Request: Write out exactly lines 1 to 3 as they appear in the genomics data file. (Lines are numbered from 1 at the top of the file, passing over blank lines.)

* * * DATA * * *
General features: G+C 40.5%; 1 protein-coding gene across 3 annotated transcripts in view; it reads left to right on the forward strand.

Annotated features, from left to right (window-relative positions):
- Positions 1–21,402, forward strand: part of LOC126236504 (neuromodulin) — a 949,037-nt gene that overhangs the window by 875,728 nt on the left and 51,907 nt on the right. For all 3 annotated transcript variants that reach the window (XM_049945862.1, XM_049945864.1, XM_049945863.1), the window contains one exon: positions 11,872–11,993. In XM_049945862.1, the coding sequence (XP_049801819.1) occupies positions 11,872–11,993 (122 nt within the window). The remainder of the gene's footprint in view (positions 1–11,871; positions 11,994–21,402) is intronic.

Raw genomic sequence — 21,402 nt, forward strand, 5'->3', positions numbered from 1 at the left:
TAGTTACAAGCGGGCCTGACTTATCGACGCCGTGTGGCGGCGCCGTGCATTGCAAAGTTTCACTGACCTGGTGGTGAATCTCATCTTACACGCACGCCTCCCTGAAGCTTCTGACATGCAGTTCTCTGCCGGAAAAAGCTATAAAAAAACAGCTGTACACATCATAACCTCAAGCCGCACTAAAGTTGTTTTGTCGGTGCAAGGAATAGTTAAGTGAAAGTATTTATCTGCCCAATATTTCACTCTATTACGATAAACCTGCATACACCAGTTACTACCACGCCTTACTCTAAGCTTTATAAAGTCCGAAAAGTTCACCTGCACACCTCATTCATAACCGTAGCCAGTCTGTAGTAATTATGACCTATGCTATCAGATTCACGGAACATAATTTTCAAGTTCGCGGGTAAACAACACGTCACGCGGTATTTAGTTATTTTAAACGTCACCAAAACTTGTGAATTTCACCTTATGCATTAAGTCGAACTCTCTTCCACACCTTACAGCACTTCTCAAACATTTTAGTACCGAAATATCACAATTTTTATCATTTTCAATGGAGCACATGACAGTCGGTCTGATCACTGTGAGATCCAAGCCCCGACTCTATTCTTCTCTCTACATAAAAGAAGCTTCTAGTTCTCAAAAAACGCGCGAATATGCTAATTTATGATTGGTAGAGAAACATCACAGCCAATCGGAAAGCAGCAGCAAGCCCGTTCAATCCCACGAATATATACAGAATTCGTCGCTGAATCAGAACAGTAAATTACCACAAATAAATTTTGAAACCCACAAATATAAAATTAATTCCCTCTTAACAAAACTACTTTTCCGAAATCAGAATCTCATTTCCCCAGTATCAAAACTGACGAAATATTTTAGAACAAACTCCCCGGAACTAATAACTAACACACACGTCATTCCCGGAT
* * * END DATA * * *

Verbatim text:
General features: G+C 40.5%; 1 protein-coding gene across 3 annotated transcripts in view; it reads left to right on the forward strand.

Annotated features, from left to right (window-relative positions):
- Positions 1–21,402, forward strand: part of LOC126236504 (neuromodulin) — a 949,037-nt gene that overhangs the window by 875,728 nt on the left and 51,907 nt on the right. For all 3 annotated transcript variants that reach the window (XM_049945862.1, XM_049945864.1, XM_049945863.1), the window contains one exon: positions 11,872–11,993. In XM_049945862.1, the coding sequence (XP_049801819.1) occupies positions 11,872–11,993 (122 nt within the window). The remainder of the gene's footprint in view (positions 1–11,871; positions 11,994–21,402) is intronic.